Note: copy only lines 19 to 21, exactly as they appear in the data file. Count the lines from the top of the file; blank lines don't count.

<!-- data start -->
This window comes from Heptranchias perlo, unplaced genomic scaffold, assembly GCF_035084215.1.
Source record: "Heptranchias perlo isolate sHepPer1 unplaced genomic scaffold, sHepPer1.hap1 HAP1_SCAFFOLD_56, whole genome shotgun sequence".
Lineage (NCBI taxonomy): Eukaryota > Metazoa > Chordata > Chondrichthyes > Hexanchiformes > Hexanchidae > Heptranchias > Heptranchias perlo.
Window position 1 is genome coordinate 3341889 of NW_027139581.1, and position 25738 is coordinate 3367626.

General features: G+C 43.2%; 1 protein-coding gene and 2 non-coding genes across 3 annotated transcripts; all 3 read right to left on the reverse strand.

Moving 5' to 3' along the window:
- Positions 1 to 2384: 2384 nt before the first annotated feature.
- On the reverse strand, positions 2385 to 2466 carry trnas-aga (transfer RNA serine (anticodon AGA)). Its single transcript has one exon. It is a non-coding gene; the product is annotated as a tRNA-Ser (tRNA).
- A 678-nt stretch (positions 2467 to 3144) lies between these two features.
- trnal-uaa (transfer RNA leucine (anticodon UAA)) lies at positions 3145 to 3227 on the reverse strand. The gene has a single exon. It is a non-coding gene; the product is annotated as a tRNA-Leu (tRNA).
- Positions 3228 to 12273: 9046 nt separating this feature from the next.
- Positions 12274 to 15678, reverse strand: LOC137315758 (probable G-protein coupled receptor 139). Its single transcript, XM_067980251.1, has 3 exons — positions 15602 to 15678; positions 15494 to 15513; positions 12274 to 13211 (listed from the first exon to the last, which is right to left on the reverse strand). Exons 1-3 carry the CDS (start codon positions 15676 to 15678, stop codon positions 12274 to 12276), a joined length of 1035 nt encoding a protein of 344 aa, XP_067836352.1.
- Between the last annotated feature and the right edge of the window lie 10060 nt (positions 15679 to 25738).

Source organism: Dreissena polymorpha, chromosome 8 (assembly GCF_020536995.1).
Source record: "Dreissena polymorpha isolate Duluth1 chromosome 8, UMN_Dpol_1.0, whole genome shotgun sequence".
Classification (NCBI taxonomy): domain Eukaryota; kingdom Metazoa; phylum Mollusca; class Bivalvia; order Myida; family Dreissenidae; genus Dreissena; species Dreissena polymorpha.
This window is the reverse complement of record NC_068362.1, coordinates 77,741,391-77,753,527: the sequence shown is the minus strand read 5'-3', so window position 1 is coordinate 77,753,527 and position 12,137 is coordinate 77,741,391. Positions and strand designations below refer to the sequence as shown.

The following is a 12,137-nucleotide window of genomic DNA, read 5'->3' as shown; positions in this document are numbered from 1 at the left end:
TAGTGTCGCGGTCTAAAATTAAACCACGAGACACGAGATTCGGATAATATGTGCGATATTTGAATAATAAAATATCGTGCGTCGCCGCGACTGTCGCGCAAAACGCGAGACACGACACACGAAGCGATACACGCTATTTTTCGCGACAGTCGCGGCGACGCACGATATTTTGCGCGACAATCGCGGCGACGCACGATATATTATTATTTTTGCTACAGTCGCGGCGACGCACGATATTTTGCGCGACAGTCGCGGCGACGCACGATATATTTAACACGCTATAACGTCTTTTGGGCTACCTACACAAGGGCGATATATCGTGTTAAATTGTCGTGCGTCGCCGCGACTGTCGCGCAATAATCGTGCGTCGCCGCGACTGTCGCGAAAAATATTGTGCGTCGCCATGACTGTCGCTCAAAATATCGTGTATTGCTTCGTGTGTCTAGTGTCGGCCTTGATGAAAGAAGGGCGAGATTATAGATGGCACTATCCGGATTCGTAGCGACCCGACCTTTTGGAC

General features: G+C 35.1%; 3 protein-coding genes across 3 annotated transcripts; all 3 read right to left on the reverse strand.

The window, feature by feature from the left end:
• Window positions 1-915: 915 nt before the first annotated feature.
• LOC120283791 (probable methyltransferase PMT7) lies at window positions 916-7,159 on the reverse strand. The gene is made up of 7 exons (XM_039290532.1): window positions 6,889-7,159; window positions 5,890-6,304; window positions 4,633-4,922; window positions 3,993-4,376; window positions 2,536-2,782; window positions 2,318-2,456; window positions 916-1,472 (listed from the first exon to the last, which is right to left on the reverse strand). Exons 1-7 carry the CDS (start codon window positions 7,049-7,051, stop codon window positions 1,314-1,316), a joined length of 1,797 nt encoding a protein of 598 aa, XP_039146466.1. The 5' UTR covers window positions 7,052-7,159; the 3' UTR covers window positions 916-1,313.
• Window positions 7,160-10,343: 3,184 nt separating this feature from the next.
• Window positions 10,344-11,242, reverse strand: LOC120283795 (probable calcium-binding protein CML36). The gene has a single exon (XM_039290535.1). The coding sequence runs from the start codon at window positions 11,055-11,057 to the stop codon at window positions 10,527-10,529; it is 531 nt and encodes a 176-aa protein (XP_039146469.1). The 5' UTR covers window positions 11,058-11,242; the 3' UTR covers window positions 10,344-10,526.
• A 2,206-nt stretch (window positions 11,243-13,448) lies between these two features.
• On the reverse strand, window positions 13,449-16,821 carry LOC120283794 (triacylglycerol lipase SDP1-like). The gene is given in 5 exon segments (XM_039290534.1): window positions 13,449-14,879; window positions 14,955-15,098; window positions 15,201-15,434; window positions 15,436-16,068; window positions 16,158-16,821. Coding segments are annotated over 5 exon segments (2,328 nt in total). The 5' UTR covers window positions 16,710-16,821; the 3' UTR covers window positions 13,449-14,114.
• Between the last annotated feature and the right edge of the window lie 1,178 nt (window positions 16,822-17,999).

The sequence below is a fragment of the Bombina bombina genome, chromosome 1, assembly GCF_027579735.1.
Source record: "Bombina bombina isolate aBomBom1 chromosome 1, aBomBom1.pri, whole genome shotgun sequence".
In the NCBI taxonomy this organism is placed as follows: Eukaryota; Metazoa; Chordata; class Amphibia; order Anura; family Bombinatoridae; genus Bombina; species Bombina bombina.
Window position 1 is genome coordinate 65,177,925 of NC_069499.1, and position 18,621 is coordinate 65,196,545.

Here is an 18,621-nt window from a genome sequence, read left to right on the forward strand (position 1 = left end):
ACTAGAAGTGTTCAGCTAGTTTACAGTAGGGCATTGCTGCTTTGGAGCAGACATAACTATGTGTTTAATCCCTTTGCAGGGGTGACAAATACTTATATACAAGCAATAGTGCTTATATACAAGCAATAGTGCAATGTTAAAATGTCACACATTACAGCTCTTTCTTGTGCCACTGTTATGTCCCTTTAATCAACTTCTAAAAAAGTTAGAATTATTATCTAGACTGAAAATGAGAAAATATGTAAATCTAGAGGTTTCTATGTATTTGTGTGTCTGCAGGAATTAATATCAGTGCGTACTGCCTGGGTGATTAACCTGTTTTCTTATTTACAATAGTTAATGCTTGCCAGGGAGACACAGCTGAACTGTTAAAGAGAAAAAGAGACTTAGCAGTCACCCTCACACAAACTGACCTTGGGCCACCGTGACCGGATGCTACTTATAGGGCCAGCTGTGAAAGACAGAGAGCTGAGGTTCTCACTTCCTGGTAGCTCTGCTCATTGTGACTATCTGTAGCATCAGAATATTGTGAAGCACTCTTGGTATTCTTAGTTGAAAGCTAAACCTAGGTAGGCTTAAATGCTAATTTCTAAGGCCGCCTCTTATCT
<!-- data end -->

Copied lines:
TAGTGTCGCGGTCTAAAATTAAACCACGAGACACGAGATTCGGATAATATGTGCGATATTTGAATAATAAAATATCGTGCGTCGCCGCGACTGTCGCGCAAAACGCGAGACACGACACACGAAGCGATACACGCTATTTTTCGCGACAGTCGCGGCGACGCACGATATTTTGCGCGACAATCGCGGCGACGCACGATATATTATTATTTTTGCTACAGTCGCGGCGACGCACGATATTTTGCGCGACAGTCGCGGCGACGCACGATATATTTAACACGCTATAACGTCTTTTGGGCTACCTACACAAGGGCGATATATCGTGTTAAATTGTCGTGCGTCGCCGCGACTGTCGCGCAATAATCGTGCGTCGCCGCGACTGTCGCGAAAAATATTGTGCGTCGCCATGACTGTCGCTCAAAATATCGTGTATTGCTTCGTGTGTCTAGTGTCGGCCTTGATGAAAGAAGGGCGAGATTATAGATGGCACTATCCGGATTCGTAGCGACCCGACCTTTTGGAC

General features: G+C 35.1%; 3 protein-coding genes across 3 annotated transcripts; all 3 read right to left on the reverse strand.

The window, feature by feature from the left end: